7. ^ Brigo, Damiano (November 2015), Nonlinear valuation and XVA under credit risk, collateral margins and Funding Costs (PDF), Université catholique de Louvain, [Course notes: Doctoral course, Université catholique de Louvain, 19-20 Nov 2015]((citation)): CS1 maint: location missing publisher (link)
  8. ^ Claudio Albanese, Simone Caenazzo and Stephane Crepey (2016). Capital Valuation Adjustment and Funding Valuation Adjustment. Risk Magazine, May 2016.
  9. ^ Brigo, Damiano (November 5, 2011). "Counterparty Risk FAQ: Credit VaR, PFE, CVA, DVA, Closeout, Netting, Collateral, Re-hypothecation, WWR, Basel, Funding, CCDS and Margin Lending" (PDF). Department of Mathematics, King's College, London. arXiv:1111.1331.
  10. ^ See Black–Scholes equation § Derivation of the Black–Scholes PDE; Rational pricing § The replicating portfolio
  11. ^ Kjølhede, Christian; Bech, Anders. "Post-Crisis Pricing of Swaps using xVAs" (PDF). Aarhus University.
  12. ^ a b John Hull (May 3, 2016). "Valuation Adjustments 1".
  13. ^ a b c d e John C. Hull and Alan White (2014). Collateral and Credit Issues in Derivatives Pricing. Rotman School of Management Working Paper No. 2212953
  14. ^ a b XVA and Collateral: pricing and managing new liquidity risks. Andrew Green
  15. ^ XVA: About CVA, DVA, FVA and Other Market Adjustments, Discussion paper: Louis Bachelier Finance and Sustainable Growth Labex. Stephane Crepey
  16. ^ "XVAs Defined: The Profitability Puzzle".
  17. ^ "Xva PDF | PDF | Hedge (Finance) | Arbitrage". Scribd. Retrieved 2023-09-25.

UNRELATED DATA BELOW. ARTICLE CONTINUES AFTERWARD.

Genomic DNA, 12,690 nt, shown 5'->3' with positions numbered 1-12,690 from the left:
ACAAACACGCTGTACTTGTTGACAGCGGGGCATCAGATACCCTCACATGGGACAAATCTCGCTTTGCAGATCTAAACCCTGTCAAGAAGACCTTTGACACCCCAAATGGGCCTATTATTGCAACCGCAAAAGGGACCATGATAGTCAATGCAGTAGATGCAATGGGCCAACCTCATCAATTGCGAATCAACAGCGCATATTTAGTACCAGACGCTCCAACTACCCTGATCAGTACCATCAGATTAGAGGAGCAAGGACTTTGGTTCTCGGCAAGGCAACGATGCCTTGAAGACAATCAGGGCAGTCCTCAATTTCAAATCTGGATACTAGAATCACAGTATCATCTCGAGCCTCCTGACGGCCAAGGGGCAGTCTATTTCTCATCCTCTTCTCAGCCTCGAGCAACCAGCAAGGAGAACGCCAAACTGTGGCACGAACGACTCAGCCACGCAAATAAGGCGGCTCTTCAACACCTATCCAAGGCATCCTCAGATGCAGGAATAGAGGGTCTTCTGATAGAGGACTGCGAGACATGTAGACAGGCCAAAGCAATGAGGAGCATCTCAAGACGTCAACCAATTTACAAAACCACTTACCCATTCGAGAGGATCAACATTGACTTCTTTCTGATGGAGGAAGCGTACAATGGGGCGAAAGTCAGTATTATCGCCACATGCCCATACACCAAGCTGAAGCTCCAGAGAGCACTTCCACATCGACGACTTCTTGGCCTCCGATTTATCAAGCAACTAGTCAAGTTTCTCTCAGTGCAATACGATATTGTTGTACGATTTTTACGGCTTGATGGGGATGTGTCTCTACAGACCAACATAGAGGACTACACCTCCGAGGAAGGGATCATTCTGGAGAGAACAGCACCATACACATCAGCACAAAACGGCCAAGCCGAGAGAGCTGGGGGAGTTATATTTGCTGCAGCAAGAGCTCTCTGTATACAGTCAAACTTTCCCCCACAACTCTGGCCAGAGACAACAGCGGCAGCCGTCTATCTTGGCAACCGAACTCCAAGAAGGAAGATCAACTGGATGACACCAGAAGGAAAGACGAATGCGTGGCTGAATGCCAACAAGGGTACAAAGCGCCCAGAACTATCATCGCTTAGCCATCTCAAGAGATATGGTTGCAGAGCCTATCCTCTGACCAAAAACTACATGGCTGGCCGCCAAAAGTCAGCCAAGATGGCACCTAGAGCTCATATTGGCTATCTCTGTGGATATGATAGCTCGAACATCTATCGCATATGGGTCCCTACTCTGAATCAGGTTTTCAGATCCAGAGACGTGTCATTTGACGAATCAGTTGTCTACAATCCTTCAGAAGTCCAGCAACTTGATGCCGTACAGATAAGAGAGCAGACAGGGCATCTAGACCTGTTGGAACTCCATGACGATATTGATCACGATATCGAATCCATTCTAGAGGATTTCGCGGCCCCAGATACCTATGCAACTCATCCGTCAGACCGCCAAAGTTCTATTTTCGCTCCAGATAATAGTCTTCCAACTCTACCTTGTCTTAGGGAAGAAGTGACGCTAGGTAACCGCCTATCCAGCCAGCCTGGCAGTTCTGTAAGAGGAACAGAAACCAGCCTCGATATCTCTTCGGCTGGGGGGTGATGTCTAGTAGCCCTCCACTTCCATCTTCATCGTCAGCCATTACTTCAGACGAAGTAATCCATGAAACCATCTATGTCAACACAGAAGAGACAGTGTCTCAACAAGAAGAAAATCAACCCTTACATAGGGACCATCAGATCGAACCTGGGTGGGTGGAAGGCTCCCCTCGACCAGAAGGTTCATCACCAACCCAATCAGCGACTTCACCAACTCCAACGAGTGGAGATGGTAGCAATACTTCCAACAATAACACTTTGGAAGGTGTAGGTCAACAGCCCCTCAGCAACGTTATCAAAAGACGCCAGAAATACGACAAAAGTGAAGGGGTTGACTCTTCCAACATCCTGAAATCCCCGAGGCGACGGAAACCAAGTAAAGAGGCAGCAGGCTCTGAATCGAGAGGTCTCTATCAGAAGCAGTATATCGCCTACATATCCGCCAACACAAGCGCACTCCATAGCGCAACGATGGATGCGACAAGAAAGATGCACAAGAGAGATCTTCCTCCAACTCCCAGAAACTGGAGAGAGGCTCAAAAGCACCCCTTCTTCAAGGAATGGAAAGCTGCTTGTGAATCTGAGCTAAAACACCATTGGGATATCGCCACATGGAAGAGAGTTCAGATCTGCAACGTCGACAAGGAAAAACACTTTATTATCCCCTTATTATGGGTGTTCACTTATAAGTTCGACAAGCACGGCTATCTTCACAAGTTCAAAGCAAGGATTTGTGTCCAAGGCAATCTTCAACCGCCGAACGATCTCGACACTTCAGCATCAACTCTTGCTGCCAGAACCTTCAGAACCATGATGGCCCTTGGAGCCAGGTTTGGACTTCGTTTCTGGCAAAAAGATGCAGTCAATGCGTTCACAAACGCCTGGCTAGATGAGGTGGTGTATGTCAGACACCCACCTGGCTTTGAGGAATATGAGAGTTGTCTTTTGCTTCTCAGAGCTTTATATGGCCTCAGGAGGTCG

18. ^ "CVA, DVA And Hedging Earnings Volatility | Quantifi". Retrieved 2023-08-24.
  19. ^ "Funding Valuation Adjustment (FVA), Part 1: A Primer | Quantifi". 2014-03-20.
  20. ^ Basel Committee on Banking Supervision; Board of the International Organization of Securities Commissions (March 2015), Margin requirements for non-centrally cleared derivatives, Basel: Bank for International Settlements (BIS), ISBN 978-92-9197-063-6
  21. ^ "IFRS 13.9 and IFRS 13 Defined Terms".
  22. ^ a b Ernst & Young (2014). Credit valuation adjustments for derivative contracts
  23. ^ "Components of CVA Hedging"; §16.2 in John Gregory (2014). "Counterparty Credit Risk and Credit Value Adjustment: A Continuing Challenge for Global Financial Markets", 2nd Edition. Wiley. ISBN 9781118316672
  24. ^ Bank for International Settlements (2020). MAR 50 - Credit valuation adjustment framework
  25. ^ Bank for International Settlements (2018). Counterparty credit risk in Basel III - Executive Summary
  26. ^ Kenneth Kapner and Charles Gates (2016). "The Long and Short of It: An Overview of XVA". GFMI